Blog for Choice 2013! 40 more years of Roe!

by Erin Arizzi

Today, pro-choice women and men all over the country took part in NARAL Pro Choice America’s 8th annual “Blog For Choice Day.” The goal of the initiative is to have prominent journalists and critics speak out about how they feel regarding choice in America, but it’s also an opportunity for every person to enter her/his voice into this important dialogue.

Here, we’re highlighting two North Carolina bloggers who have participated today. Both accounts offer specific insight into how the nation-wide battle against a woman’s right to choose is playing out in our state.

Lee Storrow writes:

As we celebrate the Roe v. Wade decision today, it’s important that we stay vigilant in protecting women’s right to make personal decisions about their reproductive health. The anti-choice movement will stop at nothing to make abortion legal in name only. These threats on women’s choices don’t just threaten their reproductive health, they threaten their ability to choose their own future, and exist as equal citizens in our state and country. It’s no mistake that many of the same organizations that oppose meaningful access to abortion also oppose the legal recognition of gay and lesbian couples or women’s success in the workforce. Granting these rights threatens the patriarchy, and “traditional” views about how men and women should exist in society. Let’s keep fighting to protect Roe, and ensure every person has the right to choose their own future.

See the rest of his post here.

Cynthia R. Greenlee-Donnell, a doctoral student in history at Duke University (and NARAL Pro-Choice North Carolina Board Member), reminds us that North Carolina has a long history of being a progressive state when it comes to reproductive rights for women. As she puts it:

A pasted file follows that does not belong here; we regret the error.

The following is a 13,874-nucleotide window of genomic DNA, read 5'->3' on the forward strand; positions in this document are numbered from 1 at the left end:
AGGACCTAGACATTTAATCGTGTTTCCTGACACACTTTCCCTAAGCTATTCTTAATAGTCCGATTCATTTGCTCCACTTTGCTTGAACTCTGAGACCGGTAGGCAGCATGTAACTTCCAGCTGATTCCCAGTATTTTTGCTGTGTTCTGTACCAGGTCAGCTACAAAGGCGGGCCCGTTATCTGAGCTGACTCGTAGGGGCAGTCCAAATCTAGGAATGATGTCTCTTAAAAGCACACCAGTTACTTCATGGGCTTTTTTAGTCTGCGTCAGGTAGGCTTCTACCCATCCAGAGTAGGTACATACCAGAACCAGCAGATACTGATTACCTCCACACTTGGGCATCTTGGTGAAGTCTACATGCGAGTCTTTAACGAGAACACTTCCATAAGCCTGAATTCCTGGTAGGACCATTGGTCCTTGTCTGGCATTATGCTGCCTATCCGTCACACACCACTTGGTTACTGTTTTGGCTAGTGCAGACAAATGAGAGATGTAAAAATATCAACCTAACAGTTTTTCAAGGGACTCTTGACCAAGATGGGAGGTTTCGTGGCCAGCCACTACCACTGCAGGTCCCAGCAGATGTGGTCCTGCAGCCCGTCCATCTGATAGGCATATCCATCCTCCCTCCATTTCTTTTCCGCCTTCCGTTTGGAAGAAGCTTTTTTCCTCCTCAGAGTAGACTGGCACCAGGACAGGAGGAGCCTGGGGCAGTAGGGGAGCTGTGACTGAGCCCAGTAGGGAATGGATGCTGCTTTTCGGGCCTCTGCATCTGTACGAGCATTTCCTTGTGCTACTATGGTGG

While we may think of North Carolina as a red state or sometimes swing-state purple, it was once unequivocally blue in the matter of abortion care. In 1978, after Congress passed the Hyde Amendment barring use of federal Medicaid monies for low-income women’s abortions, North Carolina created its own state abortion fund.

The idea: Poor women shouldn’t have to face a lifetime emotional and economic commitment to a child because they didn’t have the hundreds of dollars for an abortion. That fund served the state’s women well until the mid-1990s, when onerous new financial requirements made it nigh impossible for women on Medicaid, precisely those with the least resources, to access it. But the death knell for the fund didn’t come until after Republicans won a majority in both chambers of the statehouse in 2010, which amounted to one of those rare political storms of the century.

What a difference 40 years and a single midterm election can make. In one fell swoop, the bicameral Republican majority pushed through an abortion law change, which requires 24-hour waiting periods and mandatory biased counseling before a woman can freely exercise her choice to have an abortion. One element of that law — requiring women submit to an ultrasound, listen to a narration describing the image if she looks away, and be offered the chance to hear a fetal heartbeat — is under an injunction and in a judge’s hands.

Read Greenlee-Donnell’s complete blog post for The Institute for Southern Studies here.

What was the best posting you read today about Roe? Let us know in the comments section, or if you prefer, via facebook or twitter.

Erin Arizzi is a the Communications Intern at NARAL Pro-Choice North Carolina. She is also a PhD student and teaching fellow in Communication Studies at The University of North Carolina at Chapel Hill. She has a Masters Degree in Rhetoric from UNC-CH, and a BA in English from Villanova University in Pennsylvania. 

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